Swiss-AS’s relationship with the Lufthansa Group stems from the fact that its parent company is owned by Lufthansa. In 2007, Swiss-AS signed an important cooperation agreement with Lufthansa Technik to align their respective systems, AMOS and manage/m. This partnership has proved particularly beneficial for over 25 companies that use AMOS as their leading MRO system and are simultaneously procuring services from Lufthansa Technik, which are administered in manage/m. By connecting the two systems, data no longer has to be entered twice. This advance covers material contracts including pool access, purchase or component repair, component monitoring and the viewing of digital documents. Swiss-AS have had to develop interfaces for a wide range of other ERP systems over the years, so integration has not been a problem. Schäuffele says there is now a trend to split MRO and CAMO functions/organisations. Owing to the variety of interfaces available, the communication between the system of the MRO provider and the software of the airline (being the CAMO organisation) is relatively simple, with the creation of such interfaces becoming part of Swiss-AS’s daily business.

 

Many innovations and enhancements have paved the way for the continued success of Swiss-AS. In the summer of 2013, the company released AMOS 10 – a launch that heralded some of the most extensive developments in comparison to previous versions. Apart from the obvious ‘surface changes’, in terms of widgets/dashboards, the AMOS 10+ release provided the foundation and starting point for major future developments. The magnitude of these developments, some entirely new, others designed to consolidate existing features, has meant that they have had to be deployed over several releases, one example of this being the Advanced Planning functions.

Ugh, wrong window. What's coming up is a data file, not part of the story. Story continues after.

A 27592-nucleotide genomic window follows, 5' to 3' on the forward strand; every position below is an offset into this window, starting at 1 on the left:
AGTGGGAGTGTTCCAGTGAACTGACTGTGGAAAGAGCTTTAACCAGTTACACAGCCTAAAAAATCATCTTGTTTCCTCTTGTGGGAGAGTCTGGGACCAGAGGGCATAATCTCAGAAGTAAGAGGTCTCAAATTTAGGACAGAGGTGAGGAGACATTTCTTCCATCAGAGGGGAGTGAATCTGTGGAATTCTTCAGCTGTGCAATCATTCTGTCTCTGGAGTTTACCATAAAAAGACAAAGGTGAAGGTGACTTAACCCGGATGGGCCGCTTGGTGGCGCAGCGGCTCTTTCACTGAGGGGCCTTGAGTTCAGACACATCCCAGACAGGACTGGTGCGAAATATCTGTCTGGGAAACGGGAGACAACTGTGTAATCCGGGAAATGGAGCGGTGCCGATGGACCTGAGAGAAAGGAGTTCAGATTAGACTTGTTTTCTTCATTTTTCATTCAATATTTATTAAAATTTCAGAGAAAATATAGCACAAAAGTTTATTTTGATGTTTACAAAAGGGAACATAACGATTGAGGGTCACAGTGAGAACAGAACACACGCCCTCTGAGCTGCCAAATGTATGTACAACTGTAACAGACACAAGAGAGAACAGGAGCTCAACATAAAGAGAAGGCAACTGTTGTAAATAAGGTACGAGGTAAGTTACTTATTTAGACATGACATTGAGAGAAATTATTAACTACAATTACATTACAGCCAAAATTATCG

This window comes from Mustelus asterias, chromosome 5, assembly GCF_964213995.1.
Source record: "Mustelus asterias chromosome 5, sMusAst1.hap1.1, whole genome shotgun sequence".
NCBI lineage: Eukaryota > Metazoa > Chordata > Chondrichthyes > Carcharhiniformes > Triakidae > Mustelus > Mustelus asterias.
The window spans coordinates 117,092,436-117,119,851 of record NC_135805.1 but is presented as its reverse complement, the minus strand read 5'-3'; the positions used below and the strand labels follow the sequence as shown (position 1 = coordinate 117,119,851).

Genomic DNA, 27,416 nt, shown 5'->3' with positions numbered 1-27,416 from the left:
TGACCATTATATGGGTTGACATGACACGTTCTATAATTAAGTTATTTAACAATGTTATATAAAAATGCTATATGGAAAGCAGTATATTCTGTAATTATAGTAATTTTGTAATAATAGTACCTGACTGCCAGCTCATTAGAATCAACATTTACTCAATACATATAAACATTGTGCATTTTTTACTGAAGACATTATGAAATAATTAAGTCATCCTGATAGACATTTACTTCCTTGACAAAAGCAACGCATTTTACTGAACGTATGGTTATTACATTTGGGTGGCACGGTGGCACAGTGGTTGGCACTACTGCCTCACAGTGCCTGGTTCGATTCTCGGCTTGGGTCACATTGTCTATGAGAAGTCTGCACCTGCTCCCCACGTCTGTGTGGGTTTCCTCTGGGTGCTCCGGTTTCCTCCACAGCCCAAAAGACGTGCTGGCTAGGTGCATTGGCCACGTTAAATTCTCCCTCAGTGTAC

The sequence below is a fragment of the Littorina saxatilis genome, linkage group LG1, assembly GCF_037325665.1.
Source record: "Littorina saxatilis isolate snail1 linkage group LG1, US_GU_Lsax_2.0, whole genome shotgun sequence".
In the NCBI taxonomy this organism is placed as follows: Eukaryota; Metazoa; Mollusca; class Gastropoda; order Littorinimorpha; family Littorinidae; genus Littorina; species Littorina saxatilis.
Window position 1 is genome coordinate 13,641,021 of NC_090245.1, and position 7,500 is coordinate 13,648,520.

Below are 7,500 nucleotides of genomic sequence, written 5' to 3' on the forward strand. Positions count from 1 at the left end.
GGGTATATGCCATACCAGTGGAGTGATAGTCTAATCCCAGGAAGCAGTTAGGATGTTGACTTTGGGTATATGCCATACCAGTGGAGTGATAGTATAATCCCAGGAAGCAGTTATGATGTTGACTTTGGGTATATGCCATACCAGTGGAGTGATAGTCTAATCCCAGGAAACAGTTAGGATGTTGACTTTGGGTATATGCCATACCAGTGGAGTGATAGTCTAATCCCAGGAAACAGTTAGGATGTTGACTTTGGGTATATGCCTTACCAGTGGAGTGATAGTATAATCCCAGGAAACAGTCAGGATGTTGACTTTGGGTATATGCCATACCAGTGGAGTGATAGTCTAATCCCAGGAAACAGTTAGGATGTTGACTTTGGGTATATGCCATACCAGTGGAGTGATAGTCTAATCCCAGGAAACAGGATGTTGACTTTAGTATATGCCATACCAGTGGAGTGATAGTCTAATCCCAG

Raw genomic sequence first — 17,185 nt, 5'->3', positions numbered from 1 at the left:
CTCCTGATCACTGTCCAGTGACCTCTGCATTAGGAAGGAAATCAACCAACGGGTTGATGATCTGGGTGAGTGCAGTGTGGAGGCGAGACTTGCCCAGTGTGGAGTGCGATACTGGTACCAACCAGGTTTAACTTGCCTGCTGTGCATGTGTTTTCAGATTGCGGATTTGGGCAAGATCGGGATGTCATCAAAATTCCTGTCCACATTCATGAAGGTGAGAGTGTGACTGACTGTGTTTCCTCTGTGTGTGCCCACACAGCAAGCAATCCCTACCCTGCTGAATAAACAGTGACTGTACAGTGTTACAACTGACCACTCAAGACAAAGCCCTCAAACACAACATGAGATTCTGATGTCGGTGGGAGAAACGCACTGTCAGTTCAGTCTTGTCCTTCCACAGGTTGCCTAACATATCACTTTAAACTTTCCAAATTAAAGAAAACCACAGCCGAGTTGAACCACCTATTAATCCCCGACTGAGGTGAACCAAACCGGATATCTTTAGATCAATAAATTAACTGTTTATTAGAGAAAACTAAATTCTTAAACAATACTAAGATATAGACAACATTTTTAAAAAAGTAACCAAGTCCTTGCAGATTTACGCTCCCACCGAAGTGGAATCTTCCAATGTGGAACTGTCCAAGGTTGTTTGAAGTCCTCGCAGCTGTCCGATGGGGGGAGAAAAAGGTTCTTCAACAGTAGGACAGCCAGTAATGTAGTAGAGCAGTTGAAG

Schäuffele says AMOS sales are being boosted by the pending introduction of next-generation aircraft. As legacy software cannot cope with the new demands and the amount of data involved, Swiss-AS launched a host of new functions allowing AMOS to handle the management of the next-generation aircraft. However, Schäuffele suspects that Airbus and Boeing are reluctant to “open the boxes” and provide all the necessary data. He suggests that airlines taking delivery of these new aircraft types should ask the OEMs to allow all the necessary information to be fed into AMOS. It is in their interests to allow access, especially predictive trend data, in order for Swiss-AS to be able to fully support these aircraft, especially in less developed parts of the world.

 

While much is being made of the use of tablets on the hangar floor and the ramp, Schäuffele does not believe that such devices will be deployed for line and/or base maintenance in the very near future. The main reason for this lies in the fact that electronic sign-off, which is a precondition for the proper use of mobile devices in the hangar or on the ramp, is being accepted at a very slow rate. Currently Swiss-AS is in the process of developing a selected number of AMOS modules, including mobile- and browser- based applications, with the purpose of covering, in the first phase, the complete line maintenance process flow. Only developments that are receptive with customers are truly valuable for the end-users, and this is where companies like Swiss-AS have to make the right decision.